How can the Unites States have such high infant mortality rates if we vaccinate so many of our kids?
That’s like asking why you didn’t harvest any apples when you planted so many orange trees…
Infant Mortality Rates and Vaccines
Infant mortality rates are not really linked to vaccine preventable diseases. Instead, the infant mortality rate in the United States is influenced by:
- birth defects
- premature births
- maternal complications of pregnancy
And the United States has a higher infant mortality rate than some other industrialized countries not because we vaccinate more kids, but rather because we use different methods to calculate the infant mortality rate. Most other countries don’t include extremely premature babies in their infant mortality rates.
Fortunately, infant mortality rates continue to drop and recently reached their lowest level ever.
In 2016, the infant mortality rate in the United States was 5.87 infant deaths per 1,000 live births, just slightly below, but not significantly different than the rate of 5.9 in 2015. It was at 6.14 in 2010 and as high as 6.89 in 2000.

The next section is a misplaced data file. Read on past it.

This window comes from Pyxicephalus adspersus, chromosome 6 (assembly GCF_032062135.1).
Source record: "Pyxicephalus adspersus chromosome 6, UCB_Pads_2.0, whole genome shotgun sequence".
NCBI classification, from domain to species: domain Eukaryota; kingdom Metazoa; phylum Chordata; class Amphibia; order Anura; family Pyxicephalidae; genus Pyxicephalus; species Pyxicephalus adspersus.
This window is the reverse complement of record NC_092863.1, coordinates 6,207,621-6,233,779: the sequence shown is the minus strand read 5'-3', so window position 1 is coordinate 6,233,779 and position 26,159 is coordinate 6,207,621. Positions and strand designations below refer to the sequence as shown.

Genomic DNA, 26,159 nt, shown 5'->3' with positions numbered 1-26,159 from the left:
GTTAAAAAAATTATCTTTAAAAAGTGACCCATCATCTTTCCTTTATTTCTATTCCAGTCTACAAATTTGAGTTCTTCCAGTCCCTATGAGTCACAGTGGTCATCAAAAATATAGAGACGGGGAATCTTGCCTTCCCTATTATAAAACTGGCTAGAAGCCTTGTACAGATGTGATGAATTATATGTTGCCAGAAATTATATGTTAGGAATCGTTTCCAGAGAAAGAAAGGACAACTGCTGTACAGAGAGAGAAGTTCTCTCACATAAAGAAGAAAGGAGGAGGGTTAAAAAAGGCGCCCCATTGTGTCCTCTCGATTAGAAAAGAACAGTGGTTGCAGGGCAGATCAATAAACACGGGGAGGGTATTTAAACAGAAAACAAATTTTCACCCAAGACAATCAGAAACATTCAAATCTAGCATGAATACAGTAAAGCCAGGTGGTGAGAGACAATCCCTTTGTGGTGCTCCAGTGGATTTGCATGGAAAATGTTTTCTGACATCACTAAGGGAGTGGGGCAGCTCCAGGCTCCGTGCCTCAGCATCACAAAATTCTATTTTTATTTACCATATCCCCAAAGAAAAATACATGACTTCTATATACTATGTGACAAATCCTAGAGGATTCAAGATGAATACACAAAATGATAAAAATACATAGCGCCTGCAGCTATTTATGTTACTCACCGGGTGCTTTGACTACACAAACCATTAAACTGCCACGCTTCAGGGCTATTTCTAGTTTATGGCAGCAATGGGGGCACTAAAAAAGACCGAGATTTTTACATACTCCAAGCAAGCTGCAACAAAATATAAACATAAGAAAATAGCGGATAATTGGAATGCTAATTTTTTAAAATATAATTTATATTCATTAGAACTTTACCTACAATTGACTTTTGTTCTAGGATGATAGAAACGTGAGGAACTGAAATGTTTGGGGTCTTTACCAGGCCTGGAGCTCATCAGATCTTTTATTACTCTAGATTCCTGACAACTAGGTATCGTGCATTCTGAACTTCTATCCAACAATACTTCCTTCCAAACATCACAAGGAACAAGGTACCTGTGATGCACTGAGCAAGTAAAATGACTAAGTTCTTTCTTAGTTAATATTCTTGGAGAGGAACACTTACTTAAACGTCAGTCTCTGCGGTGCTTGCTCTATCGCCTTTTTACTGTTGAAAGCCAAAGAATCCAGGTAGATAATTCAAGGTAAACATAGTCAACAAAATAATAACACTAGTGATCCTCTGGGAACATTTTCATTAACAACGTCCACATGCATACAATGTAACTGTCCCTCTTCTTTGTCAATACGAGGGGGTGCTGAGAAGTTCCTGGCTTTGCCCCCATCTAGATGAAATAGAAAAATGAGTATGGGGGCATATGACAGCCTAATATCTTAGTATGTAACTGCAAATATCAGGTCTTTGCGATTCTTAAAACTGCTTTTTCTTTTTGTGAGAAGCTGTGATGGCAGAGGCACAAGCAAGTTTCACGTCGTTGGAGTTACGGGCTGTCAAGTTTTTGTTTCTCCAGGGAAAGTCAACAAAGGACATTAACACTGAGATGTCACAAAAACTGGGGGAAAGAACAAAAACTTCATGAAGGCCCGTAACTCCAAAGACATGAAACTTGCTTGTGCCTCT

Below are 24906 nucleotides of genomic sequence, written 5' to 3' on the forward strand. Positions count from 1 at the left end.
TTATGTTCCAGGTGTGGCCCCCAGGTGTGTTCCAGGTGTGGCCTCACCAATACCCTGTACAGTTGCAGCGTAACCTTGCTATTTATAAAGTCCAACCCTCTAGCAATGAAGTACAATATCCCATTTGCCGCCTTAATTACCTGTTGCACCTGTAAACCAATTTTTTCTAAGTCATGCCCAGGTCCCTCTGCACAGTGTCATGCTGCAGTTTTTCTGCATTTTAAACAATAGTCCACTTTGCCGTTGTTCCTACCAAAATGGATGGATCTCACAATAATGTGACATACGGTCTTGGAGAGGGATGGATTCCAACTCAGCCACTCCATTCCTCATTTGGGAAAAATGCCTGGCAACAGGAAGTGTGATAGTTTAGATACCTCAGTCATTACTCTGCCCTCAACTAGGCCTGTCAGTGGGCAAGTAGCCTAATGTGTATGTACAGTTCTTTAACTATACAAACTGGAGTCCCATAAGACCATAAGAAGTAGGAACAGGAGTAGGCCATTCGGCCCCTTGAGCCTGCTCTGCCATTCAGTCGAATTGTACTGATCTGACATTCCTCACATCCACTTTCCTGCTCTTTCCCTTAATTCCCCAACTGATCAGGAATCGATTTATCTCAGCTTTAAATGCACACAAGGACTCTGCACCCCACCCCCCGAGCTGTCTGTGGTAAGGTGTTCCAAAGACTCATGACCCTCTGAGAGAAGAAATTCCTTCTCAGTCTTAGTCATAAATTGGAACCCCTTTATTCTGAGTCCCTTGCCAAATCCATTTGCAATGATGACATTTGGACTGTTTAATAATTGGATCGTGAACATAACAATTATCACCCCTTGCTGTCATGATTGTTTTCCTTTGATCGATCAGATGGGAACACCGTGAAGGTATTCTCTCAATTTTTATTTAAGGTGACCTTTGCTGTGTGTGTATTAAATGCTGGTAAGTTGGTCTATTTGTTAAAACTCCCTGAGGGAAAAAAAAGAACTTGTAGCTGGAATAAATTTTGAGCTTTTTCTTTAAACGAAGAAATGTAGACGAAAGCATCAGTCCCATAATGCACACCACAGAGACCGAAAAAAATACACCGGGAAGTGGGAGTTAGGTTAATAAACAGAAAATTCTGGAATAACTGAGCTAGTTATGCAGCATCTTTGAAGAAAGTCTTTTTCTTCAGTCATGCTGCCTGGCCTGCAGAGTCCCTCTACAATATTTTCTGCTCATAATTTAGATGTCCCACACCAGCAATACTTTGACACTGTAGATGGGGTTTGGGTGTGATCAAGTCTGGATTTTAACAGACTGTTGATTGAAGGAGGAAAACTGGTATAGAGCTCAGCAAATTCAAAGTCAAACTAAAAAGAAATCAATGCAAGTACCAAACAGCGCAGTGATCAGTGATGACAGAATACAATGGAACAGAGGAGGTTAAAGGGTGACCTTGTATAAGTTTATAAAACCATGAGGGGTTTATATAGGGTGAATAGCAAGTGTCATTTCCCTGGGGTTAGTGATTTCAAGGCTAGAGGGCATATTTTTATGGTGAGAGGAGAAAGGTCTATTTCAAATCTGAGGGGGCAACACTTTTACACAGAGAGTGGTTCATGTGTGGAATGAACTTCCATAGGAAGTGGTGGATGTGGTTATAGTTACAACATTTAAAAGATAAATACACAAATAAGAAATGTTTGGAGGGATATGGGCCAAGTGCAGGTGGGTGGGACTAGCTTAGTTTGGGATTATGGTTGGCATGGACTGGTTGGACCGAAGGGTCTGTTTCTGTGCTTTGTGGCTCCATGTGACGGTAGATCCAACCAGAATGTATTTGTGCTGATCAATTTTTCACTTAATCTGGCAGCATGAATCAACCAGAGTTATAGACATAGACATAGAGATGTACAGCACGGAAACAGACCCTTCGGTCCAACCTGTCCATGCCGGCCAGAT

More on Infant Mortality Rates and Vaccines
- Has the United States’ Infant Mortality Rate Ranking Been Dropping as We Vaccinate More Kids?
- First Day Deaths and the Hepatitis B Vaccine
- Does Japan have the Lowest Infant Mortality Rate Following a Ban on Mandatory Vaccinations?
- How Many People Die in the USA Every Year from Being Vaccinated?
- Was SIDS Discovered Only After We Began Vaccinating Kids?
- CDC – QuickStats: Infant Mortality Rate,* by State — United States, 2016
- CDC – Mortality in the United States, 2016
- CDC – Deaths in the United States, 2010
- Infant Deaths — United States, 2000–2007
- Vaccines and infant mortality rates : A false relationship promoted by the anti-vaccine movement
- Infant mortality and vaccines
- Childhood mortality and vaccines
- Properly evaluating vaccine mortality